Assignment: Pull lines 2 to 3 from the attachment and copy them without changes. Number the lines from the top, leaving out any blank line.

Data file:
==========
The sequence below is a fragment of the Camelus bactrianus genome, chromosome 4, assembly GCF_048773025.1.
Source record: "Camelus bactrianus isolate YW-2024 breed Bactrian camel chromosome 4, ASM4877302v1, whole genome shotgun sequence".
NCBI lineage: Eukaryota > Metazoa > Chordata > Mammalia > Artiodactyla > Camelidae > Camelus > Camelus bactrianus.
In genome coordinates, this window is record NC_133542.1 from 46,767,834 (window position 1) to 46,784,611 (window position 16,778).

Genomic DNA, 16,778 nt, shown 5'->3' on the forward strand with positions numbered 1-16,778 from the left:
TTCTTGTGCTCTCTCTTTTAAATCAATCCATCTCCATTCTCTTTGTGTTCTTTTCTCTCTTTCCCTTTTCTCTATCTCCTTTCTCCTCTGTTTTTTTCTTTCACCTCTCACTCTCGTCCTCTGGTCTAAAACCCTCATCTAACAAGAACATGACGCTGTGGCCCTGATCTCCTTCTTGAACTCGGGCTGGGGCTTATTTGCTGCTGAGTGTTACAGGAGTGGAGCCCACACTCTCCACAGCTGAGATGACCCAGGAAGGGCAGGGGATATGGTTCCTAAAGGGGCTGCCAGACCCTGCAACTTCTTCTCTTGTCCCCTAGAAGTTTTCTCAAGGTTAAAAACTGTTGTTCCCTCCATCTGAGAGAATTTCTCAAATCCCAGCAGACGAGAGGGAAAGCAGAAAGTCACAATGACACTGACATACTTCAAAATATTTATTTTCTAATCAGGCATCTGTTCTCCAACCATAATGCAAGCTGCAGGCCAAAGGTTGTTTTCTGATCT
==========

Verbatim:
Source record: "Camelus bactrianus isolate YW-2024 breed Bactrian camel chromosome 4, ASM4877302v1, whole genome shotgun sequence".
NCBI lineage: Eukaryota > Metazoa > Chordata > Mammalia > Artiodactyla > Camelidae > Camelus > Camelus bactrianus.